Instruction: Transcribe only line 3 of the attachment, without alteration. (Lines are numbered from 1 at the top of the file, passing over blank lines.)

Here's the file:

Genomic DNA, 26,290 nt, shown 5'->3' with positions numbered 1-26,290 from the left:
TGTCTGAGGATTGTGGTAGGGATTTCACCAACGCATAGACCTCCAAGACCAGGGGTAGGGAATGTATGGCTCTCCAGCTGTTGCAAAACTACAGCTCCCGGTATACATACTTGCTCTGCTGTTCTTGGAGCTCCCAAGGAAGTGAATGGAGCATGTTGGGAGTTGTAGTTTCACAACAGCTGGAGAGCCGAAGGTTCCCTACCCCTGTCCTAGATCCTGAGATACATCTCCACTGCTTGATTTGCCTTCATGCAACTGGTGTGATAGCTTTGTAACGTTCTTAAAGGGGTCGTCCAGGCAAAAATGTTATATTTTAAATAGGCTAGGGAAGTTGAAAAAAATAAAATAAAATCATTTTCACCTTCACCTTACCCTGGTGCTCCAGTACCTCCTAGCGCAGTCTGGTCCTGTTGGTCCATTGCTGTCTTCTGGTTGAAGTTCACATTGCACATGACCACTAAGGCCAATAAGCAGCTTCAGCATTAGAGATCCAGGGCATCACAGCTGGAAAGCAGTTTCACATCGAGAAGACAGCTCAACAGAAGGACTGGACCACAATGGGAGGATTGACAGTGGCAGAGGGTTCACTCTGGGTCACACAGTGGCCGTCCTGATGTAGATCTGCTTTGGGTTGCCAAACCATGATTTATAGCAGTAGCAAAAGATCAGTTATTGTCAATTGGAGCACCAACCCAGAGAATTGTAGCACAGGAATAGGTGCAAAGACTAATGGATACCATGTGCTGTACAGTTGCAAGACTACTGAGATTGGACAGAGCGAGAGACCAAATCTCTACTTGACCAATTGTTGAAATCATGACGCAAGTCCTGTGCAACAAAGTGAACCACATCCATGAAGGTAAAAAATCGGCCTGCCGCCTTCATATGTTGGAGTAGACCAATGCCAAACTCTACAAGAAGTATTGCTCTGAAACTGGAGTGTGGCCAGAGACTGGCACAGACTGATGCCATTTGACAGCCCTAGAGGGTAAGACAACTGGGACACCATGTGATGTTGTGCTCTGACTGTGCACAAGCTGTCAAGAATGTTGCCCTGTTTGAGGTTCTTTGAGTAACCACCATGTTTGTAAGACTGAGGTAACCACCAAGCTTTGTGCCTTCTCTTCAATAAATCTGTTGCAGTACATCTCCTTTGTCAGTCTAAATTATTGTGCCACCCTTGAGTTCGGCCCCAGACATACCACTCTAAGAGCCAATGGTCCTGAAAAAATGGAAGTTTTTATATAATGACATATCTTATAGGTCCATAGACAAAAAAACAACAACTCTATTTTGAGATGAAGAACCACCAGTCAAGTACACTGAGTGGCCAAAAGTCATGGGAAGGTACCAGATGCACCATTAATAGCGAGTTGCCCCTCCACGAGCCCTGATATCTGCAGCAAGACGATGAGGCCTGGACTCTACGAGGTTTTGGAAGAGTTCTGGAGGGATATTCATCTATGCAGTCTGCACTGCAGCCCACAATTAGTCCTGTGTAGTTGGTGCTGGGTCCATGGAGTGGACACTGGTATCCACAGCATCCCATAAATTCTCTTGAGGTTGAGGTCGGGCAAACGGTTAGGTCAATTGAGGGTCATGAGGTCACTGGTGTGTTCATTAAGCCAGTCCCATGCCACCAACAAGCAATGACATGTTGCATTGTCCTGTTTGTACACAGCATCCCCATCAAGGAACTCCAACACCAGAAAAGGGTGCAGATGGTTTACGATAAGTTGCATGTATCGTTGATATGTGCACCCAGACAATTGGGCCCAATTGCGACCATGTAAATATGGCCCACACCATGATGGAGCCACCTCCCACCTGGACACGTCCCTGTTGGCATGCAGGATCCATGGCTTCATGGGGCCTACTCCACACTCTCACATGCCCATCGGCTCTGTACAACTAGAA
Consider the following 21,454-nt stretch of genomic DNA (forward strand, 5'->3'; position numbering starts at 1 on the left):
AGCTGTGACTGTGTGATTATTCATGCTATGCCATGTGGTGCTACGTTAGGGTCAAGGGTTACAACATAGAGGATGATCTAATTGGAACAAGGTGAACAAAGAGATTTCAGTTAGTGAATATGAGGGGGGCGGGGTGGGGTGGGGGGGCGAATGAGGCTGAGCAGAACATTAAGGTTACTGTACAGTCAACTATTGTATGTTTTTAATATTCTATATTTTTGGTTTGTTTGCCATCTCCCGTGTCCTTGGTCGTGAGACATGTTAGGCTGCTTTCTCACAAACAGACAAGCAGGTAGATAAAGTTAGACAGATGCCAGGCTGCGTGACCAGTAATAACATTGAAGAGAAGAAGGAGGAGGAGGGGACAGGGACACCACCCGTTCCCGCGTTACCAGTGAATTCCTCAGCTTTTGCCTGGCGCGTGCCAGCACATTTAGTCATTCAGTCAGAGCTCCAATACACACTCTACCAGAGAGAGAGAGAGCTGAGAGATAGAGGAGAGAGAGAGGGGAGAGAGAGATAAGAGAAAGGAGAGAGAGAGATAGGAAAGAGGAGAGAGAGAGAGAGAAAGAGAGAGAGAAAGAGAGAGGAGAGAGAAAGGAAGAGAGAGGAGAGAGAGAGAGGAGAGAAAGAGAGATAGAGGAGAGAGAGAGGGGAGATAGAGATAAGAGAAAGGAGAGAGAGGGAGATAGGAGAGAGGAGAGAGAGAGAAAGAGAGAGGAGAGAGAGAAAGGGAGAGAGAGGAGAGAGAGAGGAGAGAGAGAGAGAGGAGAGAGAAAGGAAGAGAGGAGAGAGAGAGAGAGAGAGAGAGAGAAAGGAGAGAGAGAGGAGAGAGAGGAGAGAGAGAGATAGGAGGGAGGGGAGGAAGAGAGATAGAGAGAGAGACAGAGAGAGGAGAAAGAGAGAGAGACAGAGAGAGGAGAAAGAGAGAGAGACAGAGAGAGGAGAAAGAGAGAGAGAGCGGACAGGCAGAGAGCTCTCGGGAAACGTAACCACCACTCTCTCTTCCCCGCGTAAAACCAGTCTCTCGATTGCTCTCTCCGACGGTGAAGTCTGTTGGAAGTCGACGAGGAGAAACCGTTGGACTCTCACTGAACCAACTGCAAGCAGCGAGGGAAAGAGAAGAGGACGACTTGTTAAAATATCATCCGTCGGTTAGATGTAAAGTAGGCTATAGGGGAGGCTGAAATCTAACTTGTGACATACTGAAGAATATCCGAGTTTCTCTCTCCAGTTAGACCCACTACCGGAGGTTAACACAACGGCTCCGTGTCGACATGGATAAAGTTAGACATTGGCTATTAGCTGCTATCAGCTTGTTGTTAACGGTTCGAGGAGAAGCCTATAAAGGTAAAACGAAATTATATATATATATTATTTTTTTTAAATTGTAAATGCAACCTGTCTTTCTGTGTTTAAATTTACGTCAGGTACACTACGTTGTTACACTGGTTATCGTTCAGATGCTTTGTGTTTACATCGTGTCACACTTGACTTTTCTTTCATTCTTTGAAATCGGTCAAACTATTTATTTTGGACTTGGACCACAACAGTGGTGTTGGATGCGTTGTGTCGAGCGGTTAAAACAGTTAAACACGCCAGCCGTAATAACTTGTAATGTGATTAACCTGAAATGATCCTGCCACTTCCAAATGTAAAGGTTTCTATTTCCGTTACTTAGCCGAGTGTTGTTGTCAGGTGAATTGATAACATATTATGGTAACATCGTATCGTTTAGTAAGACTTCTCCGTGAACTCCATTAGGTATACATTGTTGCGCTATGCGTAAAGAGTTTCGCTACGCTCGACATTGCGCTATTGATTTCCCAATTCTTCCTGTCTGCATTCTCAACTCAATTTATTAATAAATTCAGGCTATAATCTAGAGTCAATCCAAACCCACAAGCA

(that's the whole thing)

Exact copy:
Consider the following 21,454-nt stretch of genomic DNA (forward strand, 5'->3'; position numbering starts at 1 on the left):